The movie for this book stuck with me – it has one of those critical moments (like Purple Rose of Cairo) where the screen-writer tells you “you think you know where this is going? Guess again.”
I suppose it comes from our expectations of story-telling, that heroes always win and villainy is defeated. Occasionally its nice to see an author perform a public service of rocking us back on our heels.
I was happy to see (as I read the book) that this wasn’t just a director decision – the author ran with it. I won’t do a spoiler on this, but I’m just saying if you want a shocking surprise, a bit of cold-real-world splashed on you, read it. I’ll even recommend this even though the author does the same trick I recall in The Road, where punctuation is largely ignored (making for a smoother story scan but making dialog exchanges rather like a blind person following a ping-pong game). You know there is a fierce exchange, but just who said what is a bit confusing.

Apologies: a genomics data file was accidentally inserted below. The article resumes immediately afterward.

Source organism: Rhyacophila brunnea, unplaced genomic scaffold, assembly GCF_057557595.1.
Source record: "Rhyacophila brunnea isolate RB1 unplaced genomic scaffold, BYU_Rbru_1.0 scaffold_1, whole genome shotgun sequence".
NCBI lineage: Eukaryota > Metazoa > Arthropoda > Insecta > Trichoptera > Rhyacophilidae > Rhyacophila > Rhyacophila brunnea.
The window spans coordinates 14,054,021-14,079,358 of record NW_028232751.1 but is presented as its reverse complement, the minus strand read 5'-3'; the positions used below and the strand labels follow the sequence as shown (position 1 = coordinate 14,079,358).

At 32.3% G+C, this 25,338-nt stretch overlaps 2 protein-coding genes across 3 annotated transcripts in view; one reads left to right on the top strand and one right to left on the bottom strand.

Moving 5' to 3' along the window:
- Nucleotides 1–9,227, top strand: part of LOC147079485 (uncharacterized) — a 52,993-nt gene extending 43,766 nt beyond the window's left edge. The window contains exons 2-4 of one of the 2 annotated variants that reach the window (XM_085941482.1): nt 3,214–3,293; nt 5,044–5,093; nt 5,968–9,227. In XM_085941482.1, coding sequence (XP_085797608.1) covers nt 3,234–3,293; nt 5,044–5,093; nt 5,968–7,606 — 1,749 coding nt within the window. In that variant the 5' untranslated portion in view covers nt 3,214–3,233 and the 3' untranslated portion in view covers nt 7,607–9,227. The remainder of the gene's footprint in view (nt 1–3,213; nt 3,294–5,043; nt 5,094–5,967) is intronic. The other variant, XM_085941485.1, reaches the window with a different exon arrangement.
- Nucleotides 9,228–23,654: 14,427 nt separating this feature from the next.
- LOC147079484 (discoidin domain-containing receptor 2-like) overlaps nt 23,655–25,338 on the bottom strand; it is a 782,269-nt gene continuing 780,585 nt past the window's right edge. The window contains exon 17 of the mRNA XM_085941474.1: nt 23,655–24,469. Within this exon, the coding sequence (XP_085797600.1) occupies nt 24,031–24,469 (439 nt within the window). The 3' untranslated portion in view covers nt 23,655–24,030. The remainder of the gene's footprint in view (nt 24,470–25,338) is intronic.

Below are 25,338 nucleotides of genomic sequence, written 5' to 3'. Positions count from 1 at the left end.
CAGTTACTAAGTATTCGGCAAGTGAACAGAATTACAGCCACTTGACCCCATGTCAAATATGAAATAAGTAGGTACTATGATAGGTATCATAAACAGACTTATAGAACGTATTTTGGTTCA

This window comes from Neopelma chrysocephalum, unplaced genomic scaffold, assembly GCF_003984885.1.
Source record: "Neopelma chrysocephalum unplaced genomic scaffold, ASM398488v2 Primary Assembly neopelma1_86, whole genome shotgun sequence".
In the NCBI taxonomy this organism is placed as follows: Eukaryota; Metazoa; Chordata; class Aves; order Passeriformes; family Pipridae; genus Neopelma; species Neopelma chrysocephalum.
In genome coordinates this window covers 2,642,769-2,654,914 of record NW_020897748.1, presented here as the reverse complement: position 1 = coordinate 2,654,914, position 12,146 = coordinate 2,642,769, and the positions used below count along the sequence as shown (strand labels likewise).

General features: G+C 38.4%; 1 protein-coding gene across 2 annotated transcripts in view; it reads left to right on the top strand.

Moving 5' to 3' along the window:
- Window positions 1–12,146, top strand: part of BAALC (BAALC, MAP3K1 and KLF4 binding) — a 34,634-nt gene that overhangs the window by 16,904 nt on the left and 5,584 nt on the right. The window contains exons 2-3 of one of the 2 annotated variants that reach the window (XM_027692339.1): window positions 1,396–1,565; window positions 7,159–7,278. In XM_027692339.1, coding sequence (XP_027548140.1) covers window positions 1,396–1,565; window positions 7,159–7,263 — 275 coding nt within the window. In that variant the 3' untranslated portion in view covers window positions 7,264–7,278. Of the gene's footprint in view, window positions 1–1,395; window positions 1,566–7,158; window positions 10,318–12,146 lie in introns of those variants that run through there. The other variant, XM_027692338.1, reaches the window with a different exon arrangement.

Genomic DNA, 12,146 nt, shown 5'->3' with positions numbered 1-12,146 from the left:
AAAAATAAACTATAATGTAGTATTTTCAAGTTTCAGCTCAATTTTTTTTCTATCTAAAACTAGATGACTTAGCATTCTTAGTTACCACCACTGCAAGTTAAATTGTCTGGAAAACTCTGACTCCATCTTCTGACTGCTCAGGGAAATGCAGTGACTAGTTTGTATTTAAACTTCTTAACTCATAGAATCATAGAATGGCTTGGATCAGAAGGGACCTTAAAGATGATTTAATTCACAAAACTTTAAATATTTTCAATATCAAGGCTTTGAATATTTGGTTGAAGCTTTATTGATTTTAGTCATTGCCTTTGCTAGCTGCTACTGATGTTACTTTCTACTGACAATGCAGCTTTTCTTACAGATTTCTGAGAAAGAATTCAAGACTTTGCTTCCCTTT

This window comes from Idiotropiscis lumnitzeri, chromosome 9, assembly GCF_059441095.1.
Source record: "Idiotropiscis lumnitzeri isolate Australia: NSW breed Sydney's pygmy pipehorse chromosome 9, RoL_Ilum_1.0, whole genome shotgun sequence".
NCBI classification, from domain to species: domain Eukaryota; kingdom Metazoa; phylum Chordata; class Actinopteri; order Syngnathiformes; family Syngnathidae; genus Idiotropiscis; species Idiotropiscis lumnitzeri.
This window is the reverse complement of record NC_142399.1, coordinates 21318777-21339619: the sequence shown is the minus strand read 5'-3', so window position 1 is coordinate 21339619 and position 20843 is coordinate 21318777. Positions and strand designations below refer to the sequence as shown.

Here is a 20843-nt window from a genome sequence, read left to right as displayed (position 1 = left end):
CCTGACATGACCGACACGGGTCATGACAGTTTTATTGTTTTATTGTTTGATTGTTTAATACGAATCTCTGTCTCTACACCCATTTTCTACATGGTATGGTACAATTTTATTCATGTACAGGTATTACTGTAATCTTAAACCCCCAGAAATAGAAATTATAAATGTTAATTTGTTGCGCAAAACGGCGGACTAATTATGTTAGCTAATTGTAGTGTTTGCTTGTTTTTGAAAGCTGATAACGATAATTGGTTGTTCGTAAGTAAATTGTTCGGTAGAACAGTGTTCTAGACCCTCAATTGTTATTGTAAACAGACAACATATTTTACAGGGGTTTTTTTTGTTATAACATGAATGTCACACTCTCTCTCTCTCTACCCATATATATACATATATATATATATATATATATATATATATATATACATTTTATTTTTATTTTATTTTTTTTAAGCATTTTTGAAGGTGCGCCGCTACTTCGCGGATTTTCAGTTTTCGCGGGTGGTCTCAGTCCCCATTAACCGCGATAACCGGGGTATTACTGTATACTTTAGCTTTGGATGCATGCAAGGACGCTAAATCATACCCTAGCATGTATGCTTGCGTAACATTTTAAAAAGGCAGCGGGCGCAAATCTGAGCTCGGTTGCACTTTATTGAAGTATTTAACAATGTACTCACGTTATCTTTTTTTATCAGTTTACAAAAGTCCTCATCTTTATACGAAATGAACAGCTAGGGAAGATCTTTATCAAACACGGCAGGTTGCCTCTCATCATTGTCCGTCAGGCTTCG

While the movie follows the book faithfully, there are things a book always does better. Here, I’m not coasting on the visuals. The confusing scene at the end (where killer Chigurh gets T-boned) suddenly makes sense. And Sheriff Bell’s quiet pause in a dark hotel room in the presence of a murderer slots into his early lifelong reflection on a less-than-heroic moment he suffered in World War Two. I’ve got more time, I’m following the story closer, its subtleties make sense.
Overall, a good book and a quick one. It might be called No book for casual readers. It’s far more subtle than most books, delicious in its pacing and full of surprises. But worth it. Hey, if I’m wrong, you’ll be through it quick enough and back to the comforts of Harry Potter.